A Day in the Life of Sam, Data Scientist II
schedule 5 MINUTES

An interview with Sam Birns about his growing data science career at Pacific Life

schedule 5 MINUTES
How did you become a data scientist at Pacific Life?

I completed my undergraduate degree in Mathematics at the University of California, Los Angeles, and for graduate school I headed to Hawaii to continue my studies in math. Initially, I thought I wanted to become a math professor, but I changed my mind and landed a data science internship at Pacific Life.

As an intern, one of my tasks was to determine the optimal timing, frequency, and communication methods for contacting our Financial Planners to maximize sales. It was an open-ended problem, and I found it very cool. I really appreciate Pacific Life’s culture of innovation because I am, at my core, a problem solver.

At the end of my internship experience, I was in the final year of my PhD, which meant no coursework or compelling reasons to return to Hawaii. Fortunately, our team was actively seeking two data scientists. My manager seized the opportunity and decided to hire one senior data scientist while offering me a junior position. It was a case of being in the right place at the right time.

What is a typical day like for you as a data scientist?

As a data scientist, I view my role as quantifying and providing solutions for various business problems using the available data. A typical day can involve anything from creating predictive models to wrangling data and creating data pipelines. I spend time analyzing data and presenting findings to stakeholders – whether it’s initial insights or model results.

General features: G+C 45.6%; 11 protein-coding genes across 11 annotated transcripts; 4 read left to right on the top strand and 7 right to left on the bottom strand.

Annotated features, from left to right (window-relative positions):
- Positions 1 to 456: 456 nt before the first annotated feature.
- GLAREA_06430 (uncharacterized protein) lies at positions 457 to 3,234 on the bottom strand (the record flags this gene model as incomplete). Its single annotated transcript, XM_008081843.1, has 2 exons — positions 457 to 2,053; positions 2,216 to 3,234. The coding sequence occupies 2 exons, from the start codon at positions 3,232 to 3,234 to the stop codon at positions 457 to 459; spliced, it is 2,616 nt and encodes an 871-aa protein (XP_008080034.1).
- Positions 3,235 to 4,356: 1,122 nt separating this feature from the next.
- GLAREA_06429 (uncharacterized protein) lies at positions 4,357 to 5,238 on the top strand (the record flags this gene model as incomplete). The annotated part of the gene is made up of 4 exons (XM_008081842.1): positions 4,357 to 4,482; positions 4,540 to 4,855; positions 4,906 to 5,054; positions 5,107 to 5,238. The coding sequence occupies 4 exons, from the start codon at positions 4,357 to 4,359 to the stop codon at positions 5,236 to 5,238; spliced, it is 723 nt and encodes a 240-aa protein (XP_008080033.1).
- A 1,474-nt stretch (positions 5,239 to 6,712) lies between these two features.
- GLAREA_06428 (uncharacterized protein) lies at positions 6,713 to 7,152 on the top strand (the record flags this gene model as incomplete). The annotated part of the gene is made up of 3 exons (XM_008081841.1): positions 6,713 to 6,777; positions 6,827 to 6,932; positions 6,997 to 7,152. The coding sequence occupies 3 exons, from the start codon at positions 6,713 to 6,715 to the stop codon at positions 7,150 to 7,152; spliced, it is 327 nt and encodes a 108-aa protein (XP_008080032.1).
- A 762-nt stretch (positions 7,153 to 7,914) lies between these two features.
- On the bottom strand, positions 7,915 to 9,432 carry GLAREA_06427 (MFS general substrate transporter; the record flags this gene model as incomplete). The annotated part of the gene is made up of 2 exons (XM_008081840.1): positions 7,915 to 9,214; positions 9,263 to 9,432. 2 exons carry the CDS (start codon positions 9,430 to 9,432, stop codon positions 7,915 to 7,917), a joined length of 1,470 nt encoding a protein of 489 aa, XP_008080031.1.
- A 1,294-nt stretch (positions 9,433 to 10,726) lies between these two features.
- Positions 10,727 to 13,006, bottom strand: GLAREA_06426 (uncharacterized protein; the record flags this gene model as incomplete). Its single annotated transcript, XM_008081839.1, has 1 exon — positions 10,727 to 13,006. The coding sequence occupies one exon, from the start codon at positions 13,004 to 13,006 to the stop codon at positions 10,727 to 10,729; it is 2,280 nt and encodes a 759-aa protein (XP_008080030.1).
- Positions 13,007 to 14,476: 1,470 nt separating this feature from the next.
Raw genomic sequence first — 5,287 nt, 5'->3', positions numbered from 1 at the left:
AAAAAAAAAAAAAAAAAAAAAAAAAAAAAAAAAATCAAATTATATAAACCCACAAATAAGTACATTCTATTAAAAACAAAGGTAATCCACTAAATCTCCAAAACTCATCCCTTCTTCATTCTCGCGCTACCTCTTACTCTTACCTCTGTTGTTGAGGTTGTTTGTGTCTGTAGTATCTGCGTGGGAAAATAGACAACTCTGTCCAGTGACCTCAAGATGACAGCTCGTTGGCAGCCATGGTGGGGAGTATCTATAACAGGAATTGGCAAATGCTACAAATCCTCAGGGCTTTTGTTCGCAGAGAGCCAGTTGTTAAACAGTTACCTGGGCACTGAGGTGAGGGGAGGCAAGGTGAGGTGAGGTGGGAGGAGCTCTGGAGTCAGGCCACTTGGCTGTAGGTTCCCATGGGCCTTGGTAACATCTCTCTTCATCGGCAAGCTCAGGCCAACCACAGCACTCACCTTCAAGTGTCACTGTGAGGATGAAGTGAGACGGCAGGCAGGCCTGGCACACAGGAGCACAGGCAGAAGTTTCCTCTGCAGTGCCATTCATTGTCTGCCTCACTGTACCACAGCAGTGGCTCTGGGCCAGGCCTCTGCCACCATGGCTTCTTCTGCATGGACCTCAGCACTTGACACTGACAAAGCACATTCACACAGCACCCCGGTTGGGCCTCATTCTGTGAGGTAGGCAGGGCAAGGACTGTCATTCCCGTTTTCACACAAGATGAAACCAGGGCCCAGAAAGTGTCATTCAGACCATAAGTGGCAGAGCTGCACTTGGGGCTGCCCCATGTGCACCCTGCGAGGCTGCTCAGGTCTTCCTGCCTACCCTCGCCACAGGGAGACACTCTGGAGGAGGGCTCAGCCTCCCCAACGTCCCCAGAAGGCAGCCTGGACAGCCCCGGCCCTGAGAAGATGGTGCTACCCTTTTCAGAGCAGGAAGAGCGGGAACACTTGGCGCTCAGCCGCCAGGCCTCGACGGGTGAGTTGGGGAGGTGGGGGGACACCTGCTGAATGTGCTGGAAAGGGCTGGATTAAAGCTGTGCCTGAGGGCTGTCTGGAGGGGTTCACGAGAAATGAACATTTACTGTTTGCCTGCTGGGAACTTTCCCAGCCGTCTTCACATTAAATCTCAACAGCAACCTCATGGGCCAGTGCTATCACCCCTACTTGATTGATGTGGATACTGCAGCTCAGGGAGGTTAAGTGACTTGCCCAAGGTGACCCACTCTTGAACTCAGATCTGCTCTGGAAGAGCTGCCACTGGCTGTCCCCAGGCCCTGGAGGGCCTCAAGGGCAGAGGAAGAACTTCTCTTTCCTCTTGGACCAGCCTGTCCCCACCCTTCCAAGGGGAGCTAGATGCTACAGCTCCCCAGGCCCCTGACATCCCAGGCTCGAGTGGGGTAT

How do you feel supported in your career development?

Being given the space to grow according to our team’s needs has been crucial for me. Last year, our team was working on putting a model into production – a common pain point for data scientists. There isn’t a single established way to seamlessly transition data from the model to a business-consumable format. In this context, I took on part of a project: creating a data pipeline that automatically ran the model on new inputs and wrote the output to our database. Whether it’s tables or other structures, the goal was to make the data accessible. As a result, I’ve decided to pursue certifications this year to deepen my understanding of this process. The pivotal moment? A conversation with my manager. I noticed we were falling behind on a project and asked, ‘Can I take care of it?’ Her response? ‘Yes!’

What makes Pacific Life a great place to work?

Considering the size of our company and the industry we operate in, it’s remarkable how well we’ve embraced new technologies and how committed we are to doing things in the best possible way.

What’s the most valuable lesson you’ve learned in your role?

Early in my internship, my mentor emphasized a crucial aspect of storytelling. It was during the second week, and she had asked me a few leading questions to get me started with the exploratory data analysis stage of my internship project. When I returned with a dozen graphs, she posed a simple yet profound question: “Why?”

She’s not only a skilled data scientist but also an exceptional mentor. Her emphasis on the “why” has shaped my approach, making me more thoughtful and purpose-driven in my work.

How do you achieve work life balance?

I feel supported when it comes to taking time for myself and our hybrid work mode contributes a lot to that. My hobbies include fitness, cooking, and now that I’m back in California, snowboarding. I have fond memories of growing up and going to Mammoth with my family, so hitting the slopes has been a lot of fun. And I enjoy playing board games with friends.

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